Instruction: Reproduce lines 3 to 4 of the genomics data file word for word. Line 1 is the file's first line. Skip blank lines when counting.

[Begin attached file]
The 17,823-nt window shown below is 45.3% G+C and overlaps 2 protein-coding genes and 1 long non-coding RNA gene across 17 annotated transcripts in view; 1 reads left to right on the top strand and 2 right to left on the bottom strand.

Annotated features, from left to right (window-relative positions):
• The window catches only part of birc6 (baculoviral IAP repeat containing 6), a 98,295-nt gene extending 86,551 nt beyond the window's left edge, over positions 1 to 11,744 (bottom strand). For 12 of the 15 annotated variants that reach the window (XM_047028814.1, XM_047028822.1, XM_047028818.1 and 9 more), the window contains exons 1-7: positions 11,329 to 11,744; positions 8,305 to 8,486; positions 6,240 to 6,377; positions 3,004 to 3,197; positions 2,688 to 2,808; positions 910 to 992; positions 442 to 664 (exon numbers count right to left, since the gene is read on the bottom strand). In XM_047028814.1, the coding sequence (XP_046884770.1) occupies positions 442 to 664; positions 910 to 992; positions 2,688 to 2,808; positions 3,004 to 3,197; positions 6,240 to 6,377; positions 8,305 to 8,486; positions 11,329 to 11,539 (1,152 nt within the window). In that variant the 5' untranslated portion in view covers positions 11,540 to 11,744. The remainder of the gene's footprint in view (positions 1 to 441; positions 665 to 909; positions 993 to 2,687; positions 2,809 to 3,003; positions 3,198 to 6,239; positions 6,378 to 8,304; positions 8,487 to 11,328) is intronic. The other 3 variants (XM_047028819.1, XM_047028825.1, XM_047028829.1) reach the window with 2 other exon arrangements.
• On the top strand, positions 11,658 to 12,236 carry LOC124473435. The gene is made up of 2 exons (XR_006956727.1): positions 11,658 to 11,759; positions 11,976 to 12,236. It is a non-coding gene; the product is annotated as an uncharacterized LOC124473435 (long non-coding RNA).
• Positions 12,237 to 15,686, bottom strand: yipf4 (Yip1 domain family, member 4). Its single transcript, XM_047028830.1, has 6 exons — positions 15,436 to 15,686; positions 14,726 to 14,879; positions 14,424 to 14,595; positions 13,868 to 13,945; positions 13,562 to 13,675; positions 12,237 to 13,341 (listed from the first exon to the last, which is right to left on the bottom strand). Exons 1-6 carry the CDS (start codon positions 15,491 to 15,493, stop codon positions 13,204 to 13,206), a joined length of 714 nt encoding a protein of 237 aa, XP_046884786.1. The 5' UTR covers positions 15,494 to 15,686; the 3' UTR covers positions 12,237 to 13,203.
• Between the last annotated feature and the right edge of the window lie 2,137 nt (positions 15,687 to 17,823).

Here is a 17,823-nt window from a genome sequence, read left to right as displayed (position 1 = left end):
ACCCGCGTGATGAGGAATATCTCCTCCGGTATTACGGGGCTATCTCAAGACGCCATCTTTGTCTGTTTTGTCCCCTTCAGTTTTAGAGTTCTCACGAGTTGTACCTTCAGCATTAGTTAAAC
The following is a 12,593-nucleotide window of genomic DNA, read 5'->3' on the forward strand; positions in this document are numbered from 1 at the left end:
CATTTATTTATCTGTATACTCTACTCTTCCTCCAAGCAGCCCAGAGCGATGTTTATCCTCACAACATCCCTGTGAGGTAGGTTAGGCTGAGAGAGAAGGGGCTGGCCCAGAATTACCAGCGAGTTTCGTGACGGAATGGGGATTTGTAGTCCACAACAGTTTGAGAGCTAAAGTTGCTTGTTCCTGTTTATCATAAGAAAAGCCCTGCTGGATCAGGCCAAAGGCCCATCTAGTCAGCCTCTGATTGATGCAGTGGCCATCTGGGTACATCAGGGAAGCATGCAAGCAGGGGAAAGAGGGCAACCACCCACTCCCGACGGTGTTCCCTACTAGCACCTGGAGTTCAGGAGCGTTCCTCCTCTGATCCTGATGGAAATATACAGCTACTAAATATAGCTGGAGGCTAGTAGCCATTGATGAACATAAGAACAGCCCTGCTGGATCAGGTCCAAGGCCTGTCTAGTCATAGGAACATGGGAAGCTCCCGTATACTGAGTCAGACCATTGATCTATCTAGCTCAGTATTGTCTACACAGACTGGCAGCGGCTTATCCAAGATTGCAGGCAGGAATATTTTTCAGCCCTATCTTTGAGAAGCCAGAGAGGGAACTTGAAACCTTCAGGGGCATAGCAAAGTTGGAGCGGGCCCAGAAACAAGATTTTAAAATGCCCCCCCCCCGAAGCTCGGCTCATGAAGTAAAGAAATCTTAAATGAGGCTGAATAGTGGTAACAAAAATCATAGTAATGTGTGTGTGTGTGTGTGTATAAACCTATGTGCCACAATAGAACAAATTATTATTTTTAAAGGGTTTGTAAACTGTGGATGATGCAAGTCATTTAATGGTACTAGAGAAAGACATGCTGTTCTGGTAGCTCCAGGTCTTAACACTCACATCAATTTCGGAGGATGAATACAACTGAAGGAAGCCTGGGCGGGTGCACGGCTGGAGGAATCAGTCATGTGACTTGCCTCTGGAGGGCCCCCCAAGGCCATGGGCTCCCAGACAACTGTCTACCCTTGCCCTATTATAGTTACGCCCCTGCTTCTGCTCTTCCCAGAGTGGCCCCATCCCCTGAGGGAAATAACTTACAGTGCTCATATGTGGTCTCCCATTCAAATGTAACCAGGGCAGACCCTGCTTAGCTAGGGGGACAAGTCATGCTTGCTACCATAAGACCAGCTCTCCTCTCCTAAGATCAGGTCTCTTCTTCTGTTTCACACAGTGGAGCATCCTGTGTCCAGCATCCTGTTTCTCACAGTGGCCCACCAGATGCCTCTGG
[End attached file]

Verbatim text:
• The window catches only part of birc6 (baculoviral IAP repeat containing 6), a 98,295-nt gene extending 86,551 nt beyond the window's left edge, over positions 1 to 11,744 (bottom strand). For 12 of the 15 annotated variants that reach the window (XM_047028814.1, XM_047028822.1, XM_047028818.1 and 9 more), the window contains exons 1-7: positions 11,329 to 11,744; positions 8,305 to 8,486; positions 6,240 to 6,377; positions 3,004 to 3,197; positions 2,688 to 2,808; positions 910 to 992; positions 442 to 664 (exon numbers count right to left, since the gene is read on the bottom strand). In XM_047028814.1, the coding sequence (XP_046884770.1) occupies positions 442 to 664; positions 910 to 992; positions 2,688 to 2,808; positions 3,004 to 3,197; positions 6,240 to 6,377; positions 8,305 to 8,486; positions 11,329 to 11,539 (1,152 nt within the window). In that variant the 5' untranslated portion in view covers positions 11,540 to 11,744. The remainder of the gene's footprint in view (positions 1 to 441; positions 665 to 909; positions 993 to 2,687; positions 2,809 to 3,003; positions 3,198 to 6,239; positions 6,378 to 8,304; positions 8,487 to 11,328) is intronic. The other 3 variants (XM_047028819.1, XM_047028825.1, XM_047028829.1) reach the window with 2 other exon arrangements.
• On the top strand, positions 11,658 to 12,236 carry LOC124473435. The gene is made up of 2 exons (XR_006956727.1): positions 11,658 to 11,759; positions 11,976 to 12,236. It is a non-coding gene; the product is annotated as an uncharacterized LOC124473435 (long non-coding RNA).